Oregon State University

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PhD Final Oral Examination – Nessrine Chakchouk


Friday, September 7, 2012 3:00 PM - 5:00 PM

Resource Allocation Design for Next Generation Wireless Networks
The increased use of smartphones and other multimedia-capable mobile devices utilizing Internet applications, video calls and email is driving an unprecedented increase in worldwide wireless network traffic. This massive expansion of the wireless market along with the fast evolution of the wireless multimedia applications has brought about higher capacity, connectivity and Quality of Service (QoS) requirements that can no longer be satisfied with the pre-existing traditional networking paradigms. Next generation wireless networks (NGWNs) have recently emerged as a key solution to these issues by building heterogeneous networks. Achieving the required capacities, QoS at a lower cost in such networks is contingent upon multiple factors such as scheduling, interference management, transmission power control, etc. In this dissertation, we address the problem of resource allocation design in NGWNs, and we distinguish between two architectures: Next Generation Wireless backbone networks, namely Wireless Mesh Networks (WMNs) and Next Generation Wireless Access Networks, namely femtocell (FC) networks. WMNs were first introduced to foster the availability of Internet services (anywhere/anytime). However, capacity limitation presents a fundamental challenge to WMNs due mainly to the interference arising from the wireless nature of the environment as well as the scarcity of the radio/channel resources. To overcome this problem we first propose a scheduling scheme, that eliminates interference among the active links via a wise combination of time and frequency domains assigned to the wireless mesh routers. Our scheme is traffic aware in that it maximizes the capacity of these links with respect to their traffic loads, thus making them meet the end-to-end bandwidth requirements as much as possible. In the second part of this thesis, we direct our attention to an emerging type of next generation cellular/access networks, namely FC networks. FCs have appeared as a solution to improve the capacity and coverage of traditional macro cell (MC) networks, by providing high speed indoor coverage. However, the deployment of these spectrum-sharing licensed networks has brought about new interference problems at both the FCs and the underlying MC. Due to the autonomous nature of the FCs, their random deployment combined with the unreliable nature of the wireless medium; it is much more challenging to provide good performance in these wireless networks. Driven by this fact, in the second part of this thesis, we first design a fully-distributed estimation-based power allocation scheme that aims at fairly maximizing the capacity of FC networks. Second, we propose a novel distributed stochastic power control scheme that aims at sustaining the minimum required QoS at both tiers (i.e. FCs and MC). Finally, we develop a cross-layer UL performance analysis for power-controlled two-tier FC networks, in which we characterize the UL physical interference in FC networks and study its impact on the data-link layer QoS performances.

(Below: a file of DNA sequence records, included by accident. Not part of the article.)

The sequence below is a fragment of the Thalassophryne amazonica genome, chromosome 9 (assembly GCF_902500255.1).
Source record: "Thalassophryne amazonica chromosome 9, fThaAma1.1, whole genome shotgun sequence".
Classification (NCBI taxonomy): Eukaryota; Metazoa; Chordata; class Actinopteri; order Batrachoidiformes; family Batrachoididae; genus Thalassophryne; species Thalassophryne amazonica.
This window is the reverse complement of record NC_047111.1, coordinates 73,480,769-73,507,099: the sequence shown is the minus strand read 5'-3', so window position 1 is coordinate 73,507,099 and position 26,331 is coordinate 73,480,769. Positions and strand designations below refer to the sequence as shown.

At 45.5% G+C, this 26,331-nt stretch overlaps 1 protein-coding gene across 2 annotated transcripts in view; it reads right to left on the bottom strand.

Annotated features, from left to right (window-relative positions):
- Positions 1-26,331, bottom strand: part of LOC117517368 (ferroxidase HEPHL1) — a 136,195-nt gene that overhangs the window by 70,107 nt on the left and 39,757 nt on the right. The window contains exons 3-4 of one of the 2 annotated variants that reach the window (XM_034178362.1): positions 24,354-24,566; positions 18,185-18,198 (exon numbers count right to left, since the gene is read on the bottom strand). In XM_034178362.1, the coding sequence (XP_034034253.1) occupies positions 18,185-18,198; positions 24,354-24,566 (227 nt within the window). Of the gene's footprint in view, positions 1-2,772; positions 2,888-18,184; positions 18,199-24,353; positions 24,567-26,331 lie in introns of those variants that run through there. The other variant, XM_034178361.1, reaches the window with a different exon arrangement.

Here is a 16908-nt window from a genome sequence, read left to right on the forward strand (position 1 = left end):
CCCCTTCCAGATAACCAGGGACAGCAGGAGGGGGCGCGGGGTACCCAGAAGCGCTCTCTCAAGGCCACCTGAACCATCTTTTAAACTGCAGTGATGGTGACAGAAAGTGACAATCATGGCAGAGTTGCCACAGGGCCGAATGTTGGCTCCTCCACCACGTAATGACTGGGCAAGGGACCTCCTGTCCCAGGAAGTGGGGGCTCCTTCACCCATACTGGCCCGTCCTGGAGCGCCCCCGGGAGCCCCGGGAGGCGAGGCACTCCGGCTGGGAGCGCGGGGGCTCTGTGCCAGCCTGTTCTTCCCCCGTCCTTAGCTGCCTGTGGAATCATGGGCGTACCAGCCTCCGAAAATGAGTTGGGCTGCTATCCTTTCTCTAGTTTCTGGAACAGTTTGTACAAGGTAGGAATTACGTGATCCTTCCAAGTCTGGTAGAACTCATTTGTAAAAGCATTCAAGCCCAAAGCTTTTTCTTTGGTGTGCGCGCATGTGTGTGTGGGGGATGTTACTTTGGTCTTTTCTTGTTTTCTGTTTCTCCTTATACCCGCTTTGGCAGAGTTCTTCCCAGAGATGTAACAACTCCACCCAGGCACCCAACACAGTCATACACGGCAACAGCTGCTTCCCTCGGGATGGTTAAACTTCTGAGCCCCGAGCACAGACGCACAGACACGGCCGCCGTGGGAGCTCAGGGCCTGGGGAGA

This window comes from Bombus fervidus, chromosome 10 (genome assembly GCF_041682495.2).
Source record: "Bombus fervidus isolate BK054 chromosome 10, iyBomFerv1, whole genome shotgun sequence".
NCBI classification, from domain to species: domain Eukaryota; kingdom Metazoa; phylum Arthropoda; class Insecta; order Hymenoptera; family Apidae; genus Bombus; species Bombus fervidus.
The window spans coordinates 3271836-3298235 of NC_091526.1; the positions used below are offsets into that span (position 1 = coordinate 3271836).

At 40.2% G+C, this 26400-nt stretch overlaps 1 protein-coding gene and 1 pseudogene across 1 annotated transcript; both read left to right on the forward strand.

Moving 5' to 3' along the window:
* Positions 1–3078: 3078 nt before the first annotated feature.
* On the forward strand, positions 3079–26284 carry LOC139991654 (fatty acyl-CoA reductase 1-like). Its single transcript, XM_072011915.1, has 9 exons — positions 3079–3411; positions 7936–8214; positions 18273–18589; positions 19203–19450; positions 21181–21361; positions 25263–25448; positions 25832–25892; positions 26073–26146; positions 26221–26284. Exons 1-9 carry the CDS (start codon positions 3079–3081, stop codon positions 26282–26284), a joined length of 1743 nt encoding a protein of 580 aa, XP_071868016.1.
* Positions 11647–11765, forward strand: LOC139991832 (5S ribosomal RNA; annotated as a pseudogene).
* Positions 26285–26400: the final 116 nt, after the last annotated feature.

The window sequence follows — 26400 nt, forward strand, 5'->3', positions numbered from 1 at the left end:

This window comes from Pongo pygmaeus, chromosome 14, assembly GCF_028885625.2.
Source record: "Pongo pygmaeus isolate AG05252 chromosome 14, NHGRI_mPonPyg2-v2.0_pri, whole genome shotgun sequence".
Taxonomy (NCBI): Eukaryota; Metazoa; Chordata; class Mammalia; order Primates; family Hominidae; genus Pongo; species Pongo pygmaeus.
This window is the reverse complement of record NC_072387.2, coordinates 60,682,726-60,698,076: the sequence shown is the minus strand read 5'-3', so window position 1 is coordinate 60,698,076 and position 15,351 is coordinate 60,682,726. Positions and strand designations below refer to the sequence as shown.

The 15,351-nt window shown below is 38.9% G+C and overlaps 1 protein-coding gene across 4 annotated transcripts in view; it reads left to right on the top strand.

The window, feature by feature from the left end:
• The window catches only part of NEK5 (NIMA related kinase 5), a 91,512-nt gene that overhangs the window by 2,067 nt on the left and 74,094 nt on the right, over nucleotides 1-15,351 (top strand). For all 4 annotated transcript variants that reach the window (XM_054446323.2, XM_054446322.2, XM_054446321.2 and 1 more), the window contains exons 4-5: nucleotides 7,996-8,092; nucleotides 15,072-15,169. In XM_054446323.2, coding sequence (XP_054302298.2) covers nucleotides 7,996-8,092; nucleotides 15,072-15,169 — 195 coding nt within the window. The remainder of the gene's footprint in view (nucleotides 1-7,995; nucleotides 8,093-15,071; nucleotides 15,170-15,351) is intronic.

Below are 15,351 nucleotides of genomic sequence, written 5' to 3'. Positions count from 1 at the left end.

Major Advisor: Bechir Hamdaoui
Committee: Huaping Liu
Committee: Thinh Nguyen
Committee: Alan Wang
GCR: Oksana Ostroverkhova 


Kelley Engineering Center (campus map)
3114
Shannon Thompson
1 541 737 3617
shannon.thompson at oregonstate.edu
Sch Elect Engr/Comp Sci
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